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    Quote Originally Posted by msj View Post
    See if there is a 'Lemon Law' in your state and if it covers used vehicles.

    If you have a mechanic that you TRUST, ask him to look over the vehicle and determine what else might be wrong.

    Battery is probably the original so you are probably out of luck on that, but that's not a big expense. Since the vehicle was sold to you with a working CD player, that should be covered under the used car warranty IF there was one when you bought the car. I think most reputable dealers do offer a limited warranty on used vehicles that would go for a certain length of time and/or milage, whichever comes first. At least I think that's the practice here in NY.

    Rather than make another call, drive over to dealership and speak with the saleman that sold you the car. That might produce some help. Remember to take your bill of sale.

    Good luck.
    Lemon laws only apply to new cars in most states.

    When buying a used car, there is no way to predict what will happen in any given time period. That's why they offer used car "warranties"/Extended service protection plans. I guarantee the finance dept offered one.



  5. #25
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    Jun. 25, 2004
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    Carolinas
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    Agree the battery, if original, needs to be replaced. Easy to tell as the date of the battery is noted on top.
    If it is old, then yes Auto-Zone or Sears or another company that warranties their batteries is where you should go. You may pay a bit more now, but it is better in the long run.
    If the battery is fairly new, then have the alternator and alternator belt checked. The alternator is required to recharge the battery and if it is failing, the battery will go dead. Not that expensive to have the alternator replaced, but make certain to have the belt checked.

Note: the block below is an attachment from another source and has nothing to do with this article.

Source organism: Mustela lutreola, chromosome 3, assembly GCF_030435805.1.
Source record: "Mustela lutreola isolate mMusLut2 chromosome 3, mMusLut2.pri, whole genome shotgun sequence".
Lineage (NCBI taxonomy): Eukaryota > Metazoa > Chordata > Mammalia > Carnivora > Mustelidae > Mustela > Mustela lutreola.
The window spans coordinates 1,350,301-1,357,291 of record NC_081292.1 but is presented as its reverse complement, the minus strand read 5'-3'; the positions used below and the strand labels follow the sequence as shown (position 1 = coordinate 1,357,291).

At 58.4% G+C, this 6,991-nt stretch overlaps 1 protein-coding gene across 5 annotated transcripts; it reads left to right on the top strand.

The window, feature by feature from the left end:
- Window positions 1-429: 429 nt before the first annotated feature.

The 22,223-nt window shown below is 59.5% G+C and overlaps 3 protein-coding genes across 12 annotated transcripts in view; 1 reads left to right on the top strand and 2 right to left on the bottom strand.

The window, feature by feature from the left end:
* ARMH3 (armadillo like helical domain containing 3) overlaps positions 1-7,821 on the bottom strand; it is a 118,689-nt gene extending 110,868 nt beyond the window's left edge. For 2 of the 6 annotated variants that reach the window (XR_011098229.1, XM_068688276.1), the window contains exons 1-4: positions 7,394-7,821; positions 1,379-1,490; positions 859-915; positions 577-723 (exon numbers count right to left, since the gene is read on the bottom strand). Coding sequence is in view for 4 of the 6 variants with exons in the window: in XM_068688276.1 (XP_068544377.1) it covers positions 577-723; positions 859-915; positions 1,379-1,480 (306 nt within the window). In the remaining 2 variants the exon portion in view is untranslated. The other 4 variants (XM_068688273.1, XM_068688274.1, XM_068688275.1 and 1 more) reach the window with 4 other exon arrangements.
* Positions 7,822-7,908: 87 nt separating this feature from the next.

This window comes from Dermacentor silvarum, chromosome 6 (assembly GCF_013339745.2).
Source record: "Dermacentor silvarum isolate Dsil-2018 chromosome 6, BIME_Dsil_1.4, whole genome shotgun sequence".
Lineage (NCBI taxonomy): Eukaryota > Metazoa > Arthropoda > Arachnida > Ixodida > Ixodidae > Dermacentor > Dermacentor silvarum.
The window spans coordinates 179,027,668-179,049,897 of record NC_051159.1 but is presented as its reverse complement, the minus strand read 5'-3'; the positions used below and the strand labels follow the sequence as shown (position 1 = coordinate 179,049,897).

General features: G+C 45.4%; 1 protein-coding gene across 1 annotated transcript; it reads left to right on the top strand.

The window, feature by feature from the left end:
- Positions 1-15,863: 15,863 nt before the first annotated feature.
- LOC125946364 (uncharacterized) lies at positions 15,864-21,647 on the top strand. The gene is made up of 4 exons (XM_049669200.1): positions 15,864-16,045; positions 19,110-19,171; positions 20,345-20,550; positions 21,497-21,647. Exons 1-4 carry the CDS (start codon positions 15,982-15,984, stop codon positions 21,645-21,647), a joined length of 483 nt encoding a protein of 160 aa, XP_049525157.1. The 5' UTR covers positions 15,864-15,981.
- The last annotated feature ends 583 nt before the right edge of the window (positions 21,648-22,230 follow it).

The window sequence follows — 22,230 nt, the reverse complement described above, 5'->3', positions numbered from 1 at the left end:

Check the warranty papers for your recourse with the CD player. You may be able to discuss this with the dealership - pay them to do the battery and/or alternator work and see if they will repair the CD player at no charge. If they won't, then as others have noted - replacement audio systems are "fairly inexpensive". Check out Sears and Best Buy - they have the people to install the new system. Walmart/Sams and other such stores also carry audio systems and probably have someone to do the installation.

    Put a few dollars over for oil changes, new tires and other repairs. Used cars normally require around 1-2K in repairs/maintenance for the first several years. Make certain to have the oil changed frequently at a reputable company. They normally check all other fluids and tire pressure which will help to keep your car running properly. We buy our tires from Sears, because there are Sears stores all over the country which makes tire replacement much easier. Get the road hazzard warranty, that way if the tire is damaged, Sears will replace it at a pro-rated price. It has served us well.